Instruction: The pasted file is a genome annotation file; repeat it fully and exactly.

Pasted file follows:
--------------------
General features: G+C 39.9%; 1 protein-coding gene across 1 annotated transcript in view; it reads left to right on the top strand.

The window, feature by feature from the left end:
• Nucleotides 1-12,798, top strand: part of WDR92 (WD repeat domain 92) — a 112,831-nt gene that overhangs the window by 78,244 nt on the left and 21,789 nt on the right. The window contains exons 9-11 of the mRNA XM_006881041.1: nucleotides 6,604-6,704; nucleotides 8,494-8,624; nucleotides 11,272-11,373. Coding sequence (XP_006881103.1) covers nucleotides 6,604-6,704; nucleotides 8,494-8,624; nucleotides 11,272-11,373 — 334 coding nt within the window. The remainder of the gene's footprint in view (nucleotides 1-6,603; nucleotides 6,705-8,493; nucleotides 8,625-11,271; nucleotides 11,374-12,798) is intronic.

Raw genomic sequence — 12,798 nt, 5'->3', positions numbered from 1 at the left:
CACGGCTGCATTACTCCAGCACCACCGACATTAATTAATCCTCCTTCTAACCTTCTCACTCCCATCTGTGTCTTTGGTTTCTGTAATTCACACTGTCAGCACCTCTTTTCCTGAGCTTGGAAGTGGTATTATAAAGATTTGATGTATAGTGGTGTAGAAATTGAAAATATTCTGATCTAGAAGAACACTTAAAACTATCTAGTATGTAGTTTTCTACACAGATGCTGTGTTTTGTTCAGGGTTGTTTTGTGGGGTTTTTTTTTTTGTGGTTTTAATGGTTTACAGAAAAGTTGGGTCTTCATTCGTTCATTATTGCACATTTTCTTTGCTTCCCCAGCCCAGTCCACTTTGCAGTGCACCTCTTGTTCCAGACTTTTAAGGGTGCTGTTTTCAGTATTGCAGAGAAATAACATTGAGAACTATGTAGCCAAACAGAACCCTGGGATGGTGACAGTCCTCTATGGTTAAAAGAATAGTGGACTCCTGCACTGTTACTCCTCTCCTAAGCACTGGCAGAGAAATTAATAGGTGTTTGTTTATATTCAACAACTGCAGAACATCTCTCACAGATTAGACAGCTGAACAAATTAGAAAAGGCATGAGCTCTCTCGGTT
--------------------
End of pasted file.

General features: G+C 39.9%; 1 protein-coding gene across 1 annotated transcript in view; it reads left to right on the top strand.

The window, feature by feature from the left end:
• Nucleotides 1-12,798, top strand: part of WDR92 (WD repeat domain 92) — a 112,831-nt gene that overhangs the window by 78,244 nt on the left and 21,789 nt on the right. The window contains exons 9-11 of the mRNA XM_006881041.1: nucleotides 6,604-6,704; nucleotides 8,494-8,624; nucleotides 11,272-11,373. Coding sequence (XP_006881103.1) covers nucleotides 6,604-6,704; nucleotides 8,494-8,624; nucleotides 11,272-11,373 — 334 coding nt within the window. The remainder of the gene's footprint in view (nucleotides 1-6,603; nucleotides 6,705-8,493; nucleotides 8,625-11,271; nucleotides 11,374-12,798) is intronic.

Raw genomic sequence — 12,798 nt, 5'->3', positions numbered from 1 at the left:
CACGGCTGCATTACTCCAGCACCACCGACATTAATTAATCCTCCTTCTAACCTTCTCACTCCCATCTGTGTCTTTGGTTTCTGTAATTCACACTGTCAGCACCTCTTTTCCTGAGCTTGGAAGTGGTATTATAAAGATTTGATGTATAGTGGTGTAGAAATTGAAAATATTCTGATCTAGAAGAACACTTAAAACTATCTAGTATGTAGTTTTCTACACAGATGCTGTGTTTTGTTCAGGGTTGTTTTGTGGGGTTTTTTTTTTTGTGGTTTTAATGGTTTACAGAAAAGTTGGGTCTTCATTCGTTCATTATTGCACATTTTCTTTGCTTCCCCAGCCCAGTCCACTTTGCAGTGCACCTCTTGTTCCAGACTTTTAAGGGTGCTGTTTTCAGTATTGCAGAGAAATAACATTGAGAACTATGTAGCCAAACAGAACCCTGGGATGGTGACAGTCCTCTATGGTTAAAAGAATAGTGGACTCCTGCACTGTTACTCCTCTCCTAAGCACTGGCAGAGAAATTAATAGGTGTTTGTTTATATTCAACAACTGCAGAACATCTCTCACAGATTAGACAGCTGAACAAATTAGAAAAGGCATGAGCTCTCTCGGTT